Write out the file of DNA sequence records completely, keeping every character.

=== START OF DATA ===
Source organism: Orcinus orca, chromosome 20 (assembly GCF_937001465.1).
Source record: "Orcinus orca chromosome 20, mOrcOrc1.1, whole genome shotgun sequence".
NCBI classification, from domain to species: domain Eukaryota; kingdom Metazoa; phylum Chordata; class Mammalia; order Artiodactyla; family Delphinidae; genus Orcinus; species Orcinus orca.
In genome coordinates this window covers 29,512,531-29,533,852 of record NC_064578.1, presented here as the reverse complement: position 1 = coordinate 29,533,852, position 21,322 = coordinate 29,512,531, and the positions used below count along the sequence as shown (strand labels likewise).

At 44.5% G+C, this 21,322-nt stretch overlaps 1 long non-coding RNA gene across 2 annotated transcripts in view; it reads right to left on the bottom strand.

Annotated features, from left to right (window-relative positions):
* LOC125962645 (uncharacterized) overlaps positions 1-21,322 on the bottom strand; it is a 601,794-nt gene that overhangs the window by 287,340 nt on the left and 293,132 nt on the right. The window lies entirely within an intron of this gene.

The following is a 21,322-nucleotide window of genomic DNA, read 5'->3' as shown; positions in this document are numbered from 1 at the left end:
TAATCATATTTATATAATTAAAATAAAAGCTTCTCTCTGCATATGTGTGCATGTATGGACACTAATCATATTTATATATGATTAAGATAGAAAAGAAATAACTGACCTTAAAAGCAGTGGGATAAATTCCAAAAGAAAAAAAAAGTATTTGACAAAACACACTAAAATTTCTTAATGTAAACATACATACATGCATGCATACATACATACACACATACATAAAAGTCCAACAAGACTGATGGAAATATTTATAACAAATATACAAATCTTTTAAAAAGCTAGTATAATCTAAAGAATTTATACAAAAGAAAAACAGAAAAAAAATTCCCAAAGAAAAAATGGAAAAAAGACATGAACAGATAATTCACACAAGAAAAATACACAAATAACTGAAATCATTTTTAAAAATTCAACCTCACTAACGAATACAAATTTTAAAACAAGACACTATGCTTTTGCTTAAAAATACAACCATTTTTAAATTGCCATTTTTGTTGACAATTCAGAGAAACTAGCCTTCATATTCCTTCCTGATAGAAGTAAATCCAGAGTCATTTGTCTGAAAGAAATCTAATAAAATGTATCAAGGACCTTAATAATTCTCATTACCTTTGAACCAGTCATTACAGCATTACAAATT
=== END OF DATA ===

Source organism: Orcinus orca, chromosome 20 (assembly GCF_937001465.1).
Source record: "Orcinus orca chromosome 20, mOrcOrc1.1, whole genome shotgun sequence".
NCBI classification, from domain to species: domain Eukaryota; kingdom Metazoa; phylum Chordata; class Mammalia; order Artiodactyla; family Delphinidae; genus Orcinus; species Orcinus orca.
In genome coordinates this window covers 29,512,531-29,533,852 of record NC_064578.1, presented here as the reverse complement: position 1 = coordinate 29,533,852, position 21,322 = coordinate 29,512,531, and the positions used below count along the sequence as shown (strand labels likewise).

At 44.5% G+C, this 21,322-nt stretch overlaps 1 long non-coding RNA gene across 2 annotated transcripts in view; it reads right to left on the bottom strand.

Annotated features, from left to right (window-relative positions):
* LOC125962645 (uncharacterized) overlaps positions 1-21,322 on the bottom strand; it is a 601,794-nt gene that overhangs the window by 287,340 nt on the left and 293,132 nt on the right. The window lies entirely within an intron of this gene.

The following is a 21,322-nucleotide window of genomic DNA, read 5'->3' as shown; positions in this document are numbered from 1 at the left end:
TAATCATATTTATATAATTAAAATAAAAGCTTCTCTCTGCATATGTGTGCATGTATGGACACTAATCATATTTATATATGATTAAGATAGAAAAGAAATAACTGACCTTAAAAGCAGTGGGATAAATTCCAAAAGAAAAAAAAAGTATTTGACAAAACACACTAAAATTTCTTAATGTAAACATACATACATGCATGCATACATACATACACACATACATAAAAGTCCAACAAGACTGATGGAAATATTTATAACAAATATACAAATCTTTTAAAAAGCTAGTATAATCTAAAGAATTTATACAAAAGAAAAACAGAAAAAAAATTCCCAAAGAAAAAATGGAAAAAAGACATGAACAGATAATTCACACAAGAAAAATACACAAATAACTGAAATCATTTTTAAAAATTCAACCTCACTAACGAATACAAATTTTAAAACAAGACACTATGCTTTTGCTTAAAAATACAACCATTTTTAAATTGCCATTTTTGTTGACAATTCAGAGAAACTAGCCTTCATATTCCTTCCTGATAGAAGTAAATCCAGAGTCATTTGTCTGAAAGAAATCTAATAAAATGTATCAAGGACCTTAATAATTCTCATTACCTTTGAACCAGTCATTACAGCATTACAAATT